The UK will switch to using Merck’s Gardasil vaccine instead of GlaxoSmithKline’s rival product Cervarix to prevent girls from contracting the HPV virus, which can cause cervical cancer.
Sanofi Pasteur MSD, a joint venture between Merck and French drug maker Sanofi, won the bid to supply the vaccine in the next school year in a competitive tendering process, the Department of Health announced yesterday.
GlaxoSmithKline, whose vaccine was introduced into the national immunisation programme in September 2008 for girls aged 12-13, opted not to bid in the process because the government had made clear it wanted a vaccine offering broader protection.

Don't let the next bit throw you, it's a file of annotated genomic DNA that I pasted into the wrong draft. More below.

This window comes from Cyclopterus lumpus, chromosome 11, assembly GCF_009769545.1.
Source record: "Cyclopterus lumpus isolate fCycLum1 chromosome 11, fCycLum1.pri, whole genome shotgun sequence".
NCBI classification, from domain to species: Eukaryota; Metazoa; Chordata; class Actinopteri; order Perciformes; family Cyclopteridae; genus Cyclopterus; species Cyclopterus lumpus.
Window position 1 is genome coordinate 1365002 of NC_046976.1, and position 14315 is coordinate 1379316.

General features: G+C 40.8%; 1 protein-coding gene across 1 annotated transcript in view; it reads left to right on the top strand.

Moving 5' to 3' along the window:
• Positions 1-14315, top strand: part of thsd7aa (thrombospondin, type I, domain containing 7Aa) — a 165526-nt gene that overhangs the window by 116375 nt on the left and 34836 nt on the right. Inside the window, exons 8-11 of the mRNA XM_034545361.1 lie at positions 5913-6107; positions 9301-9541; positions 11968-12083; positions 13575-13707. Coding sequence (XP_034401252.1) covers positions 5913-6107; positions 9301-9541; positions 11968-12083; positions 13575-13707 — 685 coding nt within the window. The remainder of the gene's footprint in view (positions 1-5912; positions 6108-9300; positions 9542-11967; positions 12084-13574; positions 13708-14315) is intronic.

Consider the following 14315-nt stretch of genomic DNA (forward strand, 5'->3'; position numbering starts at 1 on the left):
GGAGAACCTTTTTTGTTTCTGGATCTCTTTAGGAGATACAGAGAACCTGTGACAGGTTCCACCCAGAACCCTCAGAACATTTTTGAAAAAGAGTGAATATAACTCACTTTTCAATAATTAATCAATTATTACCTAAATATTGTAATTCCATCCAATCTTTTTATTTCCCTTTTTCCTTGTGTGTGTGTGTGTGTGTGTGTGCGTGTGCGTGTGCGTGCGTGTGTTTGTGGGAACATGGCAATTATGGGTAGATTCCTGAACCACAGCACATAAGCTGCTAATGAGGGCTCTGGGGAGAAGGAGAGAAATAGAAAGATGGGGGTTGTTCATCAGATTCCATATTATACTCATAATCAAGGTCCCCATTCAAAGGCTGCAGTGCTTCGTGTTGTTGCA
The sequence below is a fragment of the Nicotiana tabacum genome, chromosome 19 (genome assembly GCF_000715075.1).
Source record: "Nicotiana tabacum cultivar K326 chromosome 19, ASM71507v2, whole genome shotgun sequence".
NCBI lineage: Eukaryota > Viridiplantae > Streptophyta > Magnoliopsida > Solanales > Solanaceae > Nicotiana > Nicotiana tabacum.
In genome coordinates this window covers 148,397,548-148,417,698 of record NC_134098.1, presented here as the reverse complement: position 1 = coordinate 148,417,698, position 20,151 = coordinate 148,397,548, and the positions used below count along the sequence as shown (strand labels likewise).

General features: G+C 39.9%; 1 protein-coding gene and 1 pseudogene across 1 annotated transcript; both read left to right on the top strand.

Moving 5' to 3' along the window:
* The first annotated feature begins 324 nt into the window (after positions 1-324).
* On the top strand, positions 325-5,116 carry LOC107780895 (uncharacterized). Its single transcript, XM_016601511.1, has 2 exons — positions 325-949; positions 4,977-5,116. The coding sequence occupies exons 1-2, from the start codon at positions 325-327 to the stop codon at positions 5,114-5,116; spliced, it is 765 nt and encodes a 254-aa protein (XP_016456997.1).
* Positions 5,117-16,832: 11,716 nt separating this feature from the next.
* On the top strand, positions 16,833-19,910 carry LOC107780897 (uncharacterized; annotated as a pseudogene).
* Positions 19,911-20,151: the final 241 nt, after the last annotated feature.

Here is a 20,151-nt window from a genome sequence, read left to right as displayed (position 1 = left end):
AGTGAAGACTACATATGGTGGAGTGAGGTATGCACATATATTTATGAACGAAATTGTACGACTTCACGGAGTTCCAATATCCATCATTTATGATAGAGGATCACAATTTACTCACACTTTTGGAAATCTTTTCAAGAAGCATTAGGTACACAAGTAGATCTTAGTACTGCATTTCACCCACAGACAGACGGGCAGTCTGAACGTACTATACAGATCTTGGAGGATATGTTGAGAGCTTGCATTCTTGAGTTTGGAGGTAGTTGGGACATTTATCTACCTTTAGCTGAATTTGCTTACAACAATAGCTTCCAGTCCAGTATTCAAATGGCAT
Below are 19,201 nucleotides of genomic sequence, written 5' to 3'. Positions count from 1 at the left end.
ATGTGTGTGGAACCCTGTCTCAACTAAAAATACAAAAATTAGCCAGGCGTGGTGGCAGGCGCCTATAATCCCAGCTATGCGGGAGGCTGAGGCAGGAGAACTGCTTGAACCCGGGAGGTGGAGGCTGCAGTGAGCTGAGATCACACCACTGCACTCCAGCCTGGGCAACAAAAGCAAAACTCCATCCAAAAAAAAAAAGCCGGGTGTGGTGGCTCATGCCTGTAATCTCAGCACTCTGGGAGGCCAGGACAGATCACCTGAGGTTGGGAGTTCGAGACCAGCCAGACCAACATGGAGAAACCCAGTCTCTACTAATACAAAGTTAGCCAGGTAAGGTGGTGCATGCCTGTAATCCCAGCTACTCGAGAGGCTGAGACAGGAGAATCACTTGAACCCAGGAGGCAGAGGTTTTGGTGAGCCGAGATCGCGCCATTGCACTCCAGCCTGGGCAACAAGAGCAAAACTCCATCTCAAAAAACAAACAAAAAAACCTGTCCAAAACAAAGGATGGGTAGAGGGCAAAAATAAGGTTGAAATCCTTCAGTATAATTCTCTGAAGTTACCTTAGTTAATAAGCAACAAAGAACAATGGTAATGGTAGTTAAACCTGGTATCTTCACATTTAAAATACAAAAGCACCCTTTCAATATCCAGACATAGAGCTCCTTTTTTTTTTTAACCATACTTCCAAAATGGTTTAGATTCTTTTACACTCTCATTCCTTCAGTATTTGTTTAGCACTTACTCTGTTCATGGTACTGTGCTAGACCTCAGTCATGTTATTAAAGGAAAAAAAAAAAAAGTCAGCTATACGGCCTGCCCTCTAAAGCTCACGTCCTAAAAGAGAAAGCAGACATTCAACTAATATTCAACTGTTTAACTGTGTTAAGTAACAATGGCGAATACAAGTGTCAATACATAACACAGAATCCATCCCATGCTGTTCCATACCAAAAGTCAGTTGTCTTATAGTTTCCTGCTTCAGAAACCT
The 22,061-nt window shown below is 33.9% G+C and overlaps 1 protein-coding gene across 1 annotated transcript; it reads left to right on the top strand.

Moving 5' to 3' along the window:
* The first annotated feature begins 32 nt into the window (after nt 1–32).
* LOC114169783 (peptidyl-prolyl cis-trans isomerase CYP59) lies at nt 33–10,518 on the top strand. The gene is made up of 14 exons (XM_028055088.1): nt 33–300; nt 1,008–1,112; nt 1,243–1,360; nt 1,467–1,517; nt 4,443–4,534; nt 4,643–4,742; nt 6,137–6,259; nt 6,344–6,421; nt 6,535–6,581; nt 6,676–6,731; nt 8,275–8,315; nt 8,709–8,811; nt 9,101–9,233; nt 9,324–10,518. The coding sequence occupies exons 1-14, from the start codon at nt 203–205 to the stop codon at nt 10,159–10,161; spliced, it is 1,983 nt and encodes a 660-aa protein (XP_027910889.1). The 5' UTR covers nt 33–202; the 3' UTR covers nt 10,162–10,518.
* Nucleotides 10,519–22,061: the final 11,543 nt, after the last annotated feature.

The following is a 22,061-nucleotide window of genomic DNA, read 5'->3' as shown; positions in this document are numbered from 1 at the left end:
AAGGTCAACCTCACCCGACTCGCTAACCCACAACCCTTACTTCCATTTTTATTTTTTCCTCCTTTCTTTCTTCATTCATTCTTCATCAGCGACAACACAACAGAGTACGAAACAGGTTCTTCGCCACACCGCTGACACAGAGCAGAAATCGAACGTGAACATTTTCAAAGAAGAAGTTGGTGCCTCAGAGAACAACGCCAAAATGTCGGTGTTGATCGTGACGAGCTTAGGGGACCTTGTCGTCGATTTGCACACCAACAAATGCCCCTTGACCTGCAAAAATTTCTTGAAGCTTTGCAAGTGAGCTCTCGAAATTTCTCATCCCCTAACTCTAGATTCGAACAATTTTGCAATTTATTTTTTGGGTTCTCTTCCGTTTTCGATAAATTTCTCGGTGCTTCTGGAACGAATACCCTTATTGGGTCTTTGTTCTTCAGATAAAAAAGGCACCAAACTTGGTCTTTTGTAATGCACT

Gardasil protects against the two strains of HPV virus that cause more than 70% of cervical cancer in England, and two other strains of the bug that cause 90% of genital warts.
Cervarix prevents the contraction of the two cancer strains only.
The government’s director of immunisation Professor David Salisbury said, "It’s not unusual for the NHS to change vaccines or other medicines – it can happen following competitive tendering exercises or when new research findings come to light.
"We have one of the best HPV vaccination programmes in the world and we want that success to continue. It will be tremendous to see rates of cervical cancer falling."